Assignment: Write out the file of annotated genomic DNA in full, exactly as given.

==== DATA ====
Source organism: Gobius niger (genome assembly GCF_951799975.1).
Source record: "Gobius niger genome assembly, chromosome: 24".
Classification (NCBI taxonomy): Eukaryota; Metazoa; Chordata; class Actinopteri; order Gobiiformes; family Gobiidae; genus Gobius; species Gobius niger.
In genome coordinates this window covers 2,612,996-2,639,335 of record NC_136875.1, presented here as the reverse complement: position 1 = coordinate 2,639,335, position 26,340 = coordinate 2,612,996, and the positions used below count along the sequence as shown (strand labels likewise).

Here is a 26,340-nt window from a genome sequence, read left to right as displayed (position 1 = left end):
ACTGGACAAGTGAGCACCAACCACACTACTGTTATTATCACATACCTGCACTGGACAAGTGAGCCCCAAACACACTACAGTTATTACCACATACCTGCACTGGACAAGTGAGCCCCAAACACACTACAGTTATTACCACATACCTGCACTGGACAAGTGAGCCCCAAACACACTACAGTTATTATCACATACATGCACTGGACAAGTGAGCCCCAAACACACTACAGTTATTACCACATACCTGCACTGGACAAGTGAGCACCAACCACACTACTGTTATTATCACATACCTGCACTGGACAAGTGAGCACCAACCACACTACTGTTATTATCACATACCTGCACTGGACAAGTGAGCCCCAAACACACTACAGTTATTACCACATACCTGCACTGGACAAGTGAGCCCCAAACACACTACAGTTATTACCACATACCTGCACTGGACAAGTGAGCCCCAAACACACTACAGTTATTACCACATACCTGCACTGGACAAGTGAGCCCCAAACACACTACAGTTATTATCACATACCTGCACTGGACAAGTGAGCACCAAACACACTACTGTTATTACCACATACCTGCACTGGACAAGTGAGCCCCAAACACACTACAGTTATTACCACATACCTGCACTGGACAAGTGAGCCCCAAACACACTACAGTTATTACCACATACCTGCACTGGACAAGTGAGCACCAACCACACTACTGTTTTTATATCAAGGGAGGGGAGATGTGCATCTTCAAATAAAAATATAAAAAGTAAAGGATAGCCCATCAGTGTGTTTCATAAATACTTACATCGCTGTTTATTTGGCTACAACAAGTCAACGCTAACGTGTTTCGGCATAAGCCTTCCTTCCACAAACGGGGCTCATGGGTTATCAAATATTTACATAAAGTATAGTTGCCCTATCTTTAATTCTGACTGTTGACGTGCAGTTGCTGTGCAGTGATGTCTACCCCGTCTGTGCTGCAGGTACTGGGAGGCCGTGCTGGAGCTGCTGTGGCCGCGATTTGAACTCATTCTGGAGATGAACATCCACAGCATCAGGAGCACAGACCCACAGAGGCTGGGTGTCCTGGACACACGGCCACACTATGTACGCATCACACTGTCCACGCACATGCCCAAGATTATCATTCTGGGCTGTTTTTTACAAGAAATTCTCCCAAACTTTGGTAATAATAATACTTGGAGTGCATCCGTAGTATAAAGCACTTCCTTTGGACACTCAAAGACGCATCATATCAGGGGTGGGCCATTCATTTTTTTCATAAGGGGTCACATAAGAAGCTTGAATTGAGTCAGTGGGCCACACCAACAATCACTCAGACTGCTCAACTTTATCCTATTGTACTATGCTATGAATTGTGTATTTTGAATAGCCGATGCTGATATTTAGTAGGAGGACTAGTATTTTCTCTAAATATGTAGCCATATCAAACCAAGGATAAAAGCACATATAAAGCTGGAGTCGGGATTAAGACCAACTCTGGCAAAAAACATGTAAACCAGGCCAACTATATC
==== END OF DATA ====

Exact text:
Source organism: Gobius niger (genome assembly GCF_951799975.1).
Source record: "Gobius niger genome assembly, chromosome: 24".
Classification (NCBI taxonomy): Eukaryota; Metazoa; Chordata; class Actinopteri; order Gobiiformes; family Gobiidae; genus Gobius; species Gobius niger.
In genome coordinates this window covers 2,612,996-2,639,335 of record NC_136875.1, presented here as the reverse complement: position 1 = coordinate 2,639,335, position 26,340 = coordinate 2,612,996, and the positions used below count along the sequence as shown (strand labels likewise).

Here is a 26,340-nt window from a genome sequence, read left to right as displayed (position 1 = left end):
ACTGGACAAGTGAGCACCAACCACACTACTGTTATTATCACATACCTGCACTGGACAAGTGAGCCCCAAACACACTACAGTTATTACCACATACCTGCACTGGACAAGTGAGCCCCAAACACACTACAGTTATTACCACATACCTGCACTGGACAAGTGAGCCCCAAACACACTACAGTTATTATCACATACATGCACTGGACAAGTGAGCCCCAAACACACTACAGTTATTACCACATACCTGCACTGGACAAGTGAGCACCAACCACACTACTGTTATTATCACATACCTGCACTGGACAAGTGAGCACCAACCACACTACTGTTATTATCACATACCTGCACTGGACAAGTGAGCCCCAAACACACTACAGTTATTACCACATACCTGCACTGGACAAGTGAGCCCCAAACACACTACAGTTATTACCACATACCTGCACTGGACAAGTGAGCCCCAAACACACTACAGTTATTACCACATACCTGCACTGGACAAGTGAGCCCCAAACACACTACAGTTATTATCACATACCTGCACTGGACAAGTGAGCACCAAACACACTACTGTTATTACCACATACCTGCACTGGACAAGTGAGCCCCAAACACACTACAGTTATTACCACATACCTGCACTGGACAAGTGAGCCCCAAACACACTACAGTTATTACCACATACCTGCACTGGACAAGTGAGCACCAACCACACTACTGTTTTTATATCAAGGGAGGGGAGATGTGCATCTTCAAATAAAAATATAAAAAGTAAAGGATAGCCCATCAGTGTGTTTCATAAATACTTACATCGCTGTTTATTTGGCTACAACAAGTCAACGCTAACGTGTTTCGGCATAAGCCTTCCTTCCACAAACGGGGCTCATGGGTTATCAAATATTTACATAAAGTATAGTTGCCCTATCTTTAATTCTGACTGTTGACGTGCAGTTGCTGTGCAGTGATGTCTACCCCGTCTGTGCTGCAGGTACTGGGAGGCCGTGCTGGAGCTGCTGTGGCCGCGATTTGAACTCATTCTGGAGATGAACATCCACAGCATCAGGAGCACAGACCCACAGAGGCTGGGTGTCCTGGACACACGGCCACACTATGTACGCATCACACTGTCCACGCACATGCCCAAGATTATCATTCTGGGCTGTTTTTTACAAGAAATTCTCCCAAACTTTGGTAATAATAATACTTGGAGTGCATCCGTAGTATAAAGCACTTCCTTTGGACACTCAAAGACGCATCATATCAGGGGTGGGCCATTCATTTTTTTCATAAGGGGTCACATAAGAAGCTTGAATTGAGTCAGTGGGCCACACCAACAATCACTCAGACTGCTCAACTTTATCCTATTGTACTATGCTATGAATTGTGTATTTTGAATAGCCGATGCTGATATTTAGTAGGAGGACTAGTATTTTCTCTAAATATGTAGCCATATCAAACCAAGGATAAAAGCACATATAAAGCTGGAGTCGGGATTAAGACCAACTCTGGCAAAAAACATGTAAACCAGGCCAACTATATC